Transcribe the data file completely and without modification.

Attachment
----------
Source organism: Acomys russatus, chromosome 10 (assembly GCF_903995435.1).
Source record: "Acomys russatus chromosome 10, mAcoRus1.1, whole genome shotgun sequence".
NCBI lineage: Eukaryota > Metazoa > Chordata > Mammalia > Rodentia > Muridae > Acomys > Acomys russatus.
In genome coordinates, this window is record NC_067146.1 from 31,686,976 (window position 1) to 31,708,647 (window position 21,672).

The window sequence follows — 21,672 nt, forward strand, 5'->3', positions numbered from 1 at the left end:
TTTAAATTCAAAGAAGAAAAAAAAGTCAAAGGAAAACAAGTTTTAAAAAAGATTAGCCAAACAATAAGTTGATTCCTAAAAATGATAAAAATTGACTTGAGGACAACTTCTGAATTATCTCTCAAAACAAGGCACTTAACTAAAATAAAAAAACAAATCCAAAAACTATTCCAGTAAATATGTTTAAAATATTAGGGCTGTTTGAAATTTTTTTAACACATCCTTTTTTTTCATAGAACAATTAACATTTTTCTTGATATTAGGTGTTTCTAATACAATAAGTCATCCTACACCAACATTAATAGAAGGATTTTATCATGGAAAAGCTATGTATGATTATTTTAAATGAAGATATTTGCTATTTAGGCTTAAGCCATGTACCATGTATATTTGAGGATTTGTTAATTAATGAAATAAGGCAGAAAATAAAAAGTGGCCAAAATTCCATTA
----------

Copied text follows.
Source organism: Acomys russatus, chromosome 10 (assembly GCF_903995435.1).
Source record: "Acomys russatus chromosome 10, mAcoRus1.1, whole genome shotgun sequence".
NCBI lineage: Eukaryota > Metazoa > Chordata > Mammalia > Rodentia > Muridae > Acomys > Acomys russatus.
In genome coordinates, this window is record NC_067146.1 from 31,686,976 (window position 1) to 31,708,647 (window position 21,672).

The window sequence follows — 21,672 nt, forward strand, 5'->3', positions numbered from 1 at the left end:
TTTAAATTCAAAGAAGAAAAAAAAGTCAAAGGAAAACAAGTTTTAAAAAAGATTAGCCAAACAATAAGTTGATTCCTAAAAATGATAAAAATTGACTTGAGGACAACTTCTGAATTATCTCTCAAAACAAGGCACTTAACTAAAATAAAAAAACAAATCCAAAAACTATTCCAGTAAATATGTTTAAAATATTAGGGCTGTTTGAAATTTTTTTAACACATCCTTTTTTTTCATAGAACAATTAACATTTTTCTTGATATTAGGTGTTTCTAATACAATAAGTCATCCTACACCAACATTAATAGAAGGATTTTATCATGGAAAAGCTATGTATGATTATTTTAAATGAAGATATTTGCTATTTAGGCTTAAGCCATGTACCATGTATATTTGAGGATTTGTTAATTAATGAAATAAGGCAGAAAATAAAAAGTGGCCAAAATTCCATTA